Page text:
Leaping beyond COVID. More than 5 poems by Gerard Sarnat

1. Awakening haiku [3]

lurks in most every crisis
if you take a look.

can be reimagined as
Karuṇā* virus —

a time to extend
our kindness and caring to
each of us, ourselves.

* compassion in Sanskrit and Pali

2. Zoom Retreat

“…see me comin’ you better run…”
— Bob Dylan, Highway 61 Revisited

3 months into
different species
residential retreat,
now our individual
homes hold the space.

Grace of not having to
wear masks, 137 of us
maintain silence alone
as well as then together
— so expansive [no waiting

lists] thus’ll be retained even
when shelter-in-place is over:
small groups beamed up & back
to larger mothership, this doctor
feels lots like Bones on Star Trek.


i. Awake

This world is awake
except for the dead.

As a Jewbu I used
to think being awake

meant liberated but
now instead awake

feels more like awake
to hunted by dark virus.

i i.  Asleep

No longer appears our
sometime sleepy species

is sleepwalking through
daily lives although many

of us stressed have hard
times stay/falling to sleep.

One-year-old grandkid’d
slept well until recently.

iii. Dreams

Assaultive old dreams
of misplaced patients

returning anew for me,
wife’s been dreaming

her babies are dying
as grandchild dreamt

whimpering dream, I hate to Facetime.

iv. Oddly Comforted

Two of six grandsons
seemed pre-adapted to

vagaries of current life
since they were already

introverted, preferring
to stay at home with

parents rather than go
to school or playdates.

4. The Results Are In

Groundhog Day, Punxsutawney Phil/ Phyllis
still could not find his/ her shadow.
Seasons arrive before we know it.
Now’s next year before got used to last.
This getting older is an experience
I have never had before.
Waking up tomorrow morning
probably will feel like yesterday.
So as in Groundhog Day,
let’s decide to make today better.
What makes life worth living?
What matters to me?
How do you want to animate
precious remaining seconds, minutes?
What makes sense, what is possible,
what can all of us devote selves to?
Love and compassion, free expressions
of inherent goodness, do feel wonderful.
But to be honest, during rough times
our intentions are not always noble.
Among myriad habitual perceptions,
my heart becomes clogged by Not Enoughs.

5. Mediatrician* Meditation

Family time ’s something many have wished we could increase –and now it is steady-state.

With all of us suddenly at home together most of the day, faced with new challenges, let’s try to help our grand/ children navigate these uncertain months.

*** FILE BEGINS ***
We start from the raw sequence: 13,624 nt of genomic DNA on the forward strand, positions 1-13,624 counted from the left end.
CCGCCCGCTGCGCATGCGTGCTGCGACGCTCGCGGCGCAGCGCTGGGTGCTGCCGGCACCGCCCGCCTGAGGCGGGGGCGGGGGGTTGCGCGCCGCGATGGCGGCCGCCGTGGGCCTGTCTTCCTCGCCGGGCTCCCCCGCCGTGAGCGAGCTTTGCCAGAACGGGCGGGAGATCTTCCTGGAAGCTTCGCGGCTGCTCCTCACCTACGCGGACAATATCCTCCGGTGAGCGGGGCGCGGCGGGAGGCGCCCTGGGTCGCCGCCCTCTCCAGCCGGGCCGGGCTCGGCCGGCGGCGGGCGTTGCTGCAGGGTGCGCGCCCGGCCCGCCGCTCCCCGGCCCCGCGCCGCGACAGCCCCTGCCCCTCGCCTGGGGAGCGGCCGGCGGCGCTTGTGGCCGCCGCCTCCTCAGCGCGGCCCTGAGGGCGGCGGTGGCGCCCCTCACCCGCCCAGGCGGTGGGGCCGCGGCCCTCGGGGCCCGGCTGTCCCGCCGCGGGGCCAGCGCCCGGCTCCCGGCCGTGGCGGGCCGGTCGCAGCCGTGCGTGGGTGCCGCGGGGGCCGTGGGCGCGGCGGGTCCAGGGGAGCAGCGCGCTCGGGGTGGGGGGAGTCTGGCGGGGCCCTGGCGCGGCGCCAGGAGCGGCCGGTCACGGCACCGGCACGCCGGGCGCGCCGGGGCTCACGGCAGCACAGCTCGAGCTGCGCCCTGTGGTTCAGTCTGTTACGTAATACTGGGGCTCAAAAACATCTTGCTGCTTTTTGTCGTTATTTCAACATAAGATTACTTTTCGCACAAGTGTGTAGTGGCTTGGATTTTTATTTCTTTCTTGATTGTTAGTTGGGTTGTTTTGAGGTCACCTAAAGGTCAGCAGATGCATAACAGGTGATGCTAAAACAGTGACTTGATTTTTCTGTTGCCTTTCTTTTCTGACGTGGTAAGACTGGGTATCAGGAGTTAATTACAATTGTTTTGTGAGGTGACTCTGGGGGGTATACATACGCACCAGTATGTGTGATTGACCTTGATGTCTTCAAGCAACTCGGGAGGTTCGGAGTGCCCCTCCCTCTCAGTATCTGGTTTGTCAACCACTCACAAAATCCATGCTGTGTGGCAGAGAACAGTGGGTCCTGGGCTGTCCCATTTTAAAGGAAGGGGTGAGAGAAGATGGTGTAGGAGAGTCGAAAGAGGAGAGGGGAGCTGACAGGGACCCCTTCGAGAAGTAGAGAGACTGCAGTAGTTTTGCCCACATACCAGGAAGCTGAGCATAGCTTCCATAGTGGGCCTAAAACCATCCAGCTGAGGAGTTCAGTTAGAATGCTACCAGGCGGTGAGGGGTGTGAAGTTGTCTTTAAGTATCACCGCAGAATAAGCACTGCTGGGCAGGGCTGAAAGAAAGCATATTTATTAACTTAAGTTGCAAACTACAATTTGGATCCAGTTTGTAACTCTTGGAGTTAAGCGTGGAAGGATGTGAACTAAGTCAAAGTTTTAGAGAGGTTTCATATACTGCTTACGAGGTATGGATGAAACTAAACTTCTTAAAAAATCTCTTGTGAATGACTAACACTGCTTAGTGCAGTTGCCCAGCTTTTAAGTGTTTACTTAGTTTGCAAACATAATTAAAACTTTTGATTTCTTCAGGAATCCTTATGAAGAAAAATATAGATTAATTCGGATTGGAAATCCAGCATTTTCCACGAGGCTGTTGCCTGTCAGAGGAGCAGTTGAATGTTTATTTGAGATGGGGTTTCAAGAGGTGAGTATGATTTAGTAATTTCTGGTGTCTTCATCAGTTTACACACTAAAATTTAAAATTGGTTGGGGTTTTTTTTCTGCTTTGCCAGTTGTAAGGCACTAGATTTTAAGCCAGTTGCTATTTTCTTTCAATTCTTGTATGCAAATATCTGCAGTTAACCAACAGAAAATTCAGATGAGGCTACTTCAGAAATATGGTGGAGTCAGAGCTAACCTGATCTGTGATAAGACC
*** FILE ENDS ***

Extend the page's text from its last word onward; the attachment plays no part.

Best way to talk about COVID-19?

How support social/emotional growth/connectivity in an age of societal-distancing?
How to manage kids’ screen time?

Large part bottom-line answers, then what happens seems to me obvious to be primarily up to their grand/parents.

* “Expert ” who “studies” youngsters’ media use and positive or negative implications for health plus development.

Bonus: Silverlining Theory Lovingkindness Opportunity

Saturday morning s
like 5 AM

I drive to Ems’
to babysit

while daughter
plus her husband

About 9:15
I pop

in their bed,
head to

meditation center hall

where rearmost floor
zafus and
folding chairs

left unoccupied
are near front

which is labelled,
Go Around

so as NOT to
sangha sitters.

But inevitably
inattentive others arriving

either don’t
or don’t care

trafficking various clunky
shoe-removing, etc.

Which pisses
me off bigtime

now that I
hearing aids

to understand
subsequent dharma talks.

golden opportunity
knocks to transform

near-enemy cold rage
into eyes-closed


Gerard Sarnat won the Poetry in the Arts First Place Award plus the Dorfman Prize, and has been nominated for a handful of recent Pushcarts plus Best of the Net Awards. Gerry is widely published in academic-related journals (e.g., Universities of Chicago/ Maine/ San Francisco/Toronto, Stanford, Oberlin, Brown, Columbia, Harvard, Pomona, Johns Hopkins, Wesleyan, Penn, Dartmouth, New Mexico, Oklahoma, Baltimore) plus national (e.g., Gargoyle, Main Street Rag, New Delta Review, MiPOesias, American Journal Of Poetry, Parhelion, Clementine, pamplemousse, Red Wheelbarrow, Deluge, Poetry Quarterly, poetica, Tipton Journal, Hypnopomp, Free State Review, Poetry Circle, Buddhist Poetry Review, Poets And War, Thank You For Your Service Anthology, Wordpeace, Cliterature, Qommunicate, Indolent Books, Snapdragon, Pandemonium Press, Boston Literary Magazine, Montana Mou thful, Arkansas Review, Texas Review, San Antonio Review, Brooklyn Review, pacificREVIEW, San Francisco Magazine, The Los Angeles Review, Fiction Southeast and The New York Times) and international publications (e.g., Review Berlin, Voices Israel, Foreign Lit, New Ulster, Transnational, Southbank, Wellington Street Review). He’s authored the collections Homeless Chronicles: From Abraham to Burning Man (2010), Disputes (2012), 17s (2014), Melting the Ice King (2016). Gerry is a physician who’s built and staffed clinics for the marginalized as well as a Stanford professor and healthcare CEO. Currently, he is devoting energy/ resources to deal with climate change justice. Gerry’s been married since 1969 with three kids plus six grandsons and is looking forward to future granddaughters. Website here.


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